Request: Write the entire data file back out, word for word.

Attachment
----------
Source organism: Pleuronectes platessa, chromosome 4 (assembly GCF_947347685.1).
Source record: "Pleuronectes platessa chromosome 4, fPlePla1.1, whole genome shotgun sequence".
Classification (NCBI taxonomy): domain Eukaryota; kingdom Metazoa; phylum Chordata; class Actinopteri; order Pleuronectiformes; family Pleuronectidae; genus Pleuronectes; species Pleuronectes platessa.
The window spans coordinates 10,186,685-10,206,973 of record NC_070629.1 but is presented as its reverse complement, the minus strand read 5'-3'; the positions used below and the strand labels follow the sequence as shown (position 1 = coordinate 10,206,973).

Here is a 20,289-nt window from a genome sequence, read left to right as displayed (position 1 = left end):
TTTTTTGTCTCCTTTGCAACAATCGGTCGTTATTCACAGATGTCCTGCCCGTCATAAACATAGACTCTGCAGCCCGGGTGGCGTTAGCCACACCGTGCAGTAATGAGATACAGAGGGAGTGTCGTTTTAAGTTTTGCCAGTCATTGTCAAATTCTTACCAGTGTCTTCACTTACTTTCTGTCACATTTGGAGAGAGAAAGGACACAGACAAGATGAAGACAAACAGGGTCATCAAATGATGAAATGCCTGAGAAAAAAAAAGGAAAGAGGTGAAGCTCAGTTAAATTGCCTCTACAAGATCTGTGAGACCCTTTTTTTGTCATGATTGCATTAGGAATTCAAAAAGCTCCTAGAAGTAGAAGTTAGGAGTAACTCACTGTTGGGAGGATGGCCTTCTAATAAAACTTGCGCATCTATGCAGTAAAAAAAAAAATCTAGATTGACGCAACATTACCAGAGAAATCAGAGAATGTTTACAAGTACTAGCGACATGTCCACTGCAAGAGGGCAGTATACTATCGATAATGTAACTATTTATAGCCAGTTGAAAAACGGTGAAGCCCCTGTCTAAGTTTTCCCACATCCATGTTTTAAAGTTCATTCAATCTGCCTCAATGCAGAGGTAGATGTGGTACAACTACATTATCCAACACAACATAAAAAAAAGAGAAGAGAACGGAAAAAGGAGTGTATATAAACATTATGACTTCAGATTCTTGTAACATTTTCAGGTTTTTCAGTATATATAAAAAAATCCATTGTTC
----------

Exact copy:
Source organism: Pleuronectes platessa, chromosome 4 (assembly GCF_947347685.1).
Source record: "Pleuronectes platessa chromosome 4, fPlePla1.1, whole genome shotgun sequence".
Classification (NCBI taxonomy): domain Eukaryota; kingdom Metazoa; phylum Chordata; class Actinopteri; order Pleuronectiformes; family Pleuronectidae; genus Pleuronectes; species Pleuronectes platessa.
The window spans coordinates 10,186,685-10,206,973 of record NC_070629.1 but is presented as its reverse complement, the minus strand read 5'-3'; the positions used below and the strand labels follow the sequence as shown (position 1 = coordinate 10,206,973).

Here is a 20,289-nt window from a genome sequence, read left to right as displayed (position 1 = left end):
TTTTTTGTCTCCTTTGCAACAATCGGTCGTTATTCACAGATGTCCTGCCCGTCATAAACATAGACTCTGCAGCCCGGGTGGCGTTAGCCACACCGTGCAGTAATGAGATACAGAGGGAGTGTCGTTTTAAGTTTTGCCAGTCATTGTCAAATTCTTACCAGTGTCTTCACTTACTTTCTGTCACATTTGGAGAGAGAAAGGACACAGACAAGATGAAGACAAACAGGGTCATCAAATGATGAAATGCCTGAGAAAAAAAAAGGAAAGAGGTGAAGCTCAGTTAAATTGCCTCTACAAGATCTGTGAGACCCTTTTTTTGTCATGATTGCATTAGGAATTCAAAAAGCTCCTAGAAGTAGAAGTTAGGAGTAACTCACTGTTGGGAGGATGGCCTTCTAATAAAACTTGCGCATCTATGCAGTAAAAAAAAAAATCTAGATTGACGCAACATTACCAGAGAAATCAGAGAATGTTTACAAGTACTAGCGACATGTCCACTGCAAGAGGGCAGTATACTATCGATAATGTAACTATTTATAGCCAGTTGAAAAACGGTGAAGCCCCTGTCTAAGTTTTCCCACATCCATGTTTTAAAGTTCATTCAATCTGCCTCAATGCAGAGGTAGATGTGGTACAACTACATTATCCAACACAACATAAAAAAAAGAGAAGAGAACGGAAAAAGGAGTGTATATAAACATTATGACTTCAGATTCTTGTAACATTTTCAGGTTTTTCAGTATATATAAAAAAATCCATTGTTC